Coastal farms around Changi and Lim Chu Kang Jetty lost thousands of fish, two weekends ago due to plankton blooms. Till now, about 600 tonnes of fishes have died and about 55 coastal farms are affected due to this plankton bloom. Algal blooms suck the oxygen from water, suffocating other marine life and can be deadly.
“Plankton blooms tend to occur whenever there is a dry spell or drought. This is likely to be a recurrent problem with global warming, with greater incidence of both droughts as well as heavy, intense storms, said Minister for the Environment and Water Resources Vivian Balakrishnan.
Plankton blooms have been occurring in Singapore since 2009 and is likely to happen every year. Last year a similar plankton bloom costed 53 farms and about 500 tonnes of fish.
Agri-Food and Veterinary Authority (AVA) has been investigating, if the causes of fish deaths in West Johor Strait off Lim Chu Kang (two weeks back) and the East Johor strait off Pasir Ris (three weeks back) are different and how to monitor the water for plankton blooms and develop a contingency plan in future.
Preliminary studies by AVA shows that the Karlodinium veneficum species of algae could be behind the East Johor Strait bloom. Some of the common reasons for fish death include low dissolved oxygen levels leading to suffocation, some algae produce neurotoxins that kill fish (like Dinoflagellates), farm pollution (the blue glow in Hong Kong seas, seen early this year).
“It is crucial to know what we are dealing with. If we cannot confirm what is the cause of fish kills, then we are not ready to manage it,” says Marine expert Lim Po Teen of the University of Malaya.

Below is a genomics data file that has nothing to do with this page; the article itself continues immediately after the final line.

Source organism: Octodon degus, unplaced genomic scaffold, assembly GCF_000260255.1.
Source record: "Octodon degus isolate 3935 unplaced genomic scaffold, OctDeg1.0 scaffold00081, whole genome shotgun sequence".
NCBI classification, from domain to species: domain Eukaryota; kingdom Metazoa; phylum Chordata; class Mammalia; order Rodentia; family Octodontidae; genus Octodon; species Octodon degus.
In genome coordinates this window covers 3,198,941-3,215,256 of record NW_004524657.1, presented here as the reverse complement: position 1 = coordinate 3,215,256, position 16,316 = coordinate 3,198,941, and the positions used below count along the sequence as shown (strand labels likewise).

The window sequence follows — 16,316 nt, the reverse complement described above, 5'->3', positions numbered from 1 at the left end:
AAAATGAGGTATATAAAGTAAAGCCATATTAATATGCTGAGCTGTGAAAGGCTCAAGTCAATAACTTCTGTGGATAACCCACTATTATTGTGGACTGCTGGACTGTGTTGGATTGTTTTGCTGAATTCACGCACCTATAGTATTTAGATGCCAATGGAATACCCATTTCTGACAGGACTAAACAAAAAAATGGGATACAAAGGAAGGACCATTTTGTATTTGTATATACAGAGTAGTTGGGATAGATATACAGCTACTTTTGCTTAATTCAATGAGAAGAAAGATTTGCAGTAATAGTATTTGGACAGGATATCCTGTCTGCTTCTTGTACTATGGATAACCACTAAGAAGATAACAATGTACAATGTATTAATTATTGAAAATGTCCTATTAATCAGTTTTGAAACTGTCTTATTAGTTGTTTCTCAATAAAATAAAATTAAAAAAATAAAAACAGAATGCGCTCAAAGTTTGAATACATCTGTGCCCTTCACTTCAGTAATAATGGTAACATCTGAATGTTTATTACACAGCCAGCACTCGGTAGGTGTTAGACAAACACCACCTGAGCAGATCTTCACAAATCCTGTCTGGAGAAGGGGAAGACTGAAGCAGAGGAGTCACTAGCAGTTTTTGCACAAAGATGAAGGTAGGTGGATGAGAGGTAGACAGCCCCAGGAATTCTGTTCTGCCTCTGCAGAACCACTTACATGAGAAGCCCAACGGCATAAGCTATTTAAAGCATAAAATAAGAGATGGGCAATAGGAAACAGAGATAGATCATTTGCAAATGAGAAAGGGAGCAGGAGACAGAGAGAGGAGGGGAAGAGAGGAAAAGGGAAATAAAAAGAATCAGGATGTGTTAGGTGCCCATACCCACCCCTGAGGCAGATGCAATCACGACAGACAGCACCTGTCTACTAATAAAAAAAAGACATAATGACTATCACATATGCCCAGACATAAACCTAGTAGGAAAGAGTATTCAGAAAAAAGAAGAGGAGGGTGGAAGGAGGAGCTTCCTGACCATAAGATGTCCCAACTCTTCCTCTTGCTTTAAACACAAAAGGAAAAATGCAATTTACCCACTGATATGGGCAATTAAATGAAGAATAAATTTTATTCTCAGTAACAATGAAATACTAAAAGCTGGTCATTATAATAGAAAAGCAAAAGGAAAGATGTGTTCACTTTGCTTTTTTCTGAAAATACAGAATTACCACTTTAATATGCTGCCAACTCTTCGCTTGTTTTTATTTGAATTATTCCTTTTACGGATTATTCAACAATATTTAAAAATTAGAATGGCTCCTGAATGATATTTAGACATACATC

AVA does routine surveys of pH, dissolved oxygen levels, water temperature and salinity in these farming areas and gives early alerts to farmers in case of any unusual fish or water conditions.
Assoc Prof Lim suggests that Singapore could take cues from the monitoring programmes used by the aquaculture industries in New Zealand and Japan. Remote sensing to detect chlorophyll-a( a specific form of chlorophyll used in oxygenic photosynthesis) and other algal pigments in water could be adopted, said Dr Angela Capper of James Cook University’s College of Marine and Environmental Sciences.
“Molecular approaches are a progressive tool playing a key role in the identification of harmful algal bloom species. Satellite and predictive modelling based on a range of parameters including climatic conditions and sea-surface temperatures also assist with the implementation of mitigation strategies,” she said.
AVA has assured the public that the fish samples from the affected farms were free from biotoxins and are safe to consume.